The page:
Digital Marketing Failure

It’s my opinion that many marketers who focus on digital marketing stop thinking. They become enamored with the automated nature of the process, and the fact that it’s “free,” and therefore don’t think, as they should.

Here is recent example.

My wife and I were considering using one of the home delivery food prep companies where they provide you all the ingredients and recipe to make meals you might not otherwise make. This is especially true if you need small amounts of unusual ingredients. We looked at Blue Apron and Home Chef, and signed up for both and are using neither.

Why?

Blue Apron requires you to take 3 meals a week. We don’t want to. We have an account with them, but have never ordered anything, and they have never asked why. To be fair, they have rarely reached out to us since we signed up.

The other service was Home Chef.  They only require 2 meals a week, which was a better fit for us. Until we discovered that they charge for delivery if you don’t take three meals a week; and the delivery charge is almost as much as the third meal. That was annoying, so we have never ordered anything from them either.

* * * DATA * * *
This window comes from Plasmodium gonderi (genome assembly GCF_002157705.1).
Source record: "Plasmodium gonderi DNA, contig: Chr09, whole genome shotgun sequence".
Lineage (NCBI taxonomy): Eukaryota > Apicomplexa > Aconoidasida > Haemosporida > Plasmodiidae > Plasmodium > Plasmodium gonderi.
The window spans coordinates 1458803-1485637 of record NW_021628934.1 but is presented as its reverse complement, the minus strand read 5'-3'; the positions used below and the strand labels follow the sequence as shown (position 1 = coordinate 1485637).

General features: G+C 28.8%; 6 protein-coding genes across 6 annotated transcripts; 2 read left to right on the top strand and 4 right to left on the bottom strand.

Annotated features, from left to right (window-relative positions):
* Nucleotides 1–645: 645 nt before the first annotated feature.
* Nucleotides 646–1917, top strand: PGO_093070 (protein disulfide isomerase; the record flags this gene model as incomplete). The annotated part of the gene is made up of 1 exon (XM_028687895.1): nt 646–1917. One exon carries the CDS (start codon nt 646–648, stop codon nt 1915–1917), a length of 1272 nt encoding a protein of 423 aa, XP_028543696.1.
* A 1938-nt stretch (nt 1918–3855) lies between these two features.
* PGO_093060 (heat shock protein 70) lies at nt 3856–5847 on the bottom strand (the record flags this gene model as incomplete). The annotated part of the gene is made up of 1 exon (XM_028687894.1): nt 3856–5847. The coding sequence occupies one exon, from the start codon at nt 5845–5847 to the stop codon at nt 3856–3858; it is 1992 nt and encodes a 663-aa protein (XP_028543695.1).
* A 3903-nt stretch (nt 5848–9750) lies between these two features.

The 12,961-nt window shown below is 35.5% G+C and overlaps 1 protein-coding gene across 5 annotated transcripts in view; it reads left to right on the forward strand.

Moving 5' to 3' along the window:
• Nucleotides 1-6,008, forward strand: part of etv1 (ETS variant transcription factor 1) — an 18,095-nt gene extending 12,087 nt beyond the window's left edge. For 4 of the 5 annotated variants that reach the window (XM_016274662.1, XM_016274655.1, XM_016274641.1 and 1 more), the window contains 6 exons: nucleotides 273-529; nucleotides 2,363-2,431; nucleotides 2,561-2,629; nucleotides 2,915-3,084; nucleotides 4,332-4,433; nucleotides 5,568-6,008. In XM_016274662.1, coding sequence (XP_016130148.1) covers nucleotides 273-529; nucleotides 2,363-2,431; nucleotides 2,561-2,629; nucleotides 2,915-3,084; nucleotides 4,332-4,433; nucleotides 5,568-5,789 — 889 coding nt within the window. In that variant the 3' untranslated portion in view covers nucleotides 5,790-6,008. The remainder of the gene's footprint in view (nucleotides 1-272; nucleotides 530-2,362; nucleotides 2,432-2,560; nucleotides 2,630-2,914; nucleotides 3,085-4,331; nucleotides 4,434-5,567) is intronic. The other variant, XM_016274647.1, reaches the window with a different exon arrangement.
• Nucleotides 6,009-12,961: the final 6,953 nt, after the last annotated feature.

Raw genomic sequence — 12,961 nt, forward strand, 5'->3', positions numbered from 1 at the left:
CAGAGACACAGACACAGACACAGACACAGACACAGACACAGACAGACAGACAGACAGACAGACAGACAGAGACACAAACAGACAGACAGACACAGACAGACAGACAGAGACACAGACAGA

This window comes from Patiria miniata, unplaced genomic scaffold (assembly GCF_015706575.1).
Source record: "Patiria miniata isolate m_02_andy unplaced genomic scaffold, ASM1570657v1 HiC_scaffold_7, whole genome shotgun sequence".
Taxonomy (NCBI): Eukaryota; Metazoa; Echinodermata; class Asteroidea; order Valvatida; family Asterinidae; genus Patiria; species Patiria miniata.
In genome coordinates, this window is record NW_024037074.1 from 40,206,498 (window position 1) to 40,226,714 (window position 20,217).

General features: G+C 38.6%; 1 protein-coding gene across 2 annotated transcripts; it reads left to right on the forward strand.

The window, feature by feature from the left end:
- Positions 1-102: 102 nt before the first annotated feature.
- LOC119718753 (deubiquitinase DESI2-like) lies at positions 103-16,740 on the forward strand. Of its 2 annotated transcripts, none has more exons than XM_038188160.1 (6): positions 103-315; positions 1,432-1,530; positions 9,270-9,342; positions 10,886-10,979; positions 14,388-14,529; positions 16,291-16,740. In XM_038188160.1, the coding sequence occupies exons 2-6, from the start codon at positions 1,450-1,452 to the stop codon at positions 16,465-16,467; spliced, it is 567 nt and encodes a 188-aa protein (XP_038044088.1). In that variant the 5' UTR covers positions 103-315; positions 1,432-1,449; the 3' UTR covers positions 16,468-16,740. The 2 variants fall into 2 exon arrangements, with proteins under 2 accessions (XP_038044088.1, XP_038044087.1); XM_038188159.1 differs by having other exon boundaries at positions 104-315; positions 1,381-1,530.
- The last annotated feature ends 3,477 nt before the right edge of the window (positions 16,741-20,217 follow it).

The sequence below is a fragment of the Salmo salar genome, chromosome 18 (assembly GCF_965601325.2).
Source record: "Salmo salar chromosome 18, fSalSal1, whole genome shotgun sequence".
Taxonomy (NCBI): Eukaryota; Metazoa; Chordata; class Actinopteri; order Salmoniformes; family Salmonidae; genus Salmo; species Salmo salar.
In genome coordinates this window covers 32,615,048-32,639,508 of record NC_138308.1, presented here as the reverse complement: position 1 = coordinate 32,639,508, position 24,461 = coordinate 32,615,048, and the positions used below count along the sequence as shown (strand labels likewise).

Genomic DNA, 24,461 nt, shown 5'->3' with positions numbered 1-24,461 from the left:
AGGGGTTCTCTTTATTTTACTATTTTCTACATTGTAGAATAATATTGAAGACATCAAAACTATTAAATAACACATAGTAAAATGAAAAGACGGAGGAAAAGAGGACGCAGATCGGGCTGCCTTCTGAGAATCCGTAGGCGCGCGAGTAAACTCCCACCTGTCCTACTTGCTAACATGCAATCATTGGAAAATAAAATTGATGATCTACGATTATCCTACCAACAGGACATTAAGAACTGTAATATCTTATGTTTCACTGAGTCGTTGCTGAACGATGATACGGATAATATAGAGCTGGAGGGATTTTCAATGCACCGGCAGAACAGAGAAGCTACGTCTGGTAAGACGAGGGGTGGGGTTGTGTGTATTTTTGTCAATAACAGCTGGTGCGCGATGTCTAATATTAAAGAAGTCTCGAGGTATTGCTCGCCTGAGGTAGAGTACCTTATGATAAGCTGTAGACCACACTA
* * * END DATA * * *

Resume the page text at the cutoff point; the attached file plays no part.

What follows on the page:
However, unlike Blue Apron, which sends an occasional email about how wonderful they are,  Home Chef keeps sending me emails asking me if I am “Ready to Home Chef?” No I am not for the same reason I have never ordered. They don’t know why and if they were to change their policy on delivery, I would not know either. However, their digital marketing engine is grinding away. Clueless about why it is not working. But maybe on a % basis it is, so they’re “happy.”

It just seems obvious to me that if someone signs up for your service (which requires effort) and then never uses it, they might be a good candidate to ask “why not.” But then maybe I’m missing something.

Mitch

 

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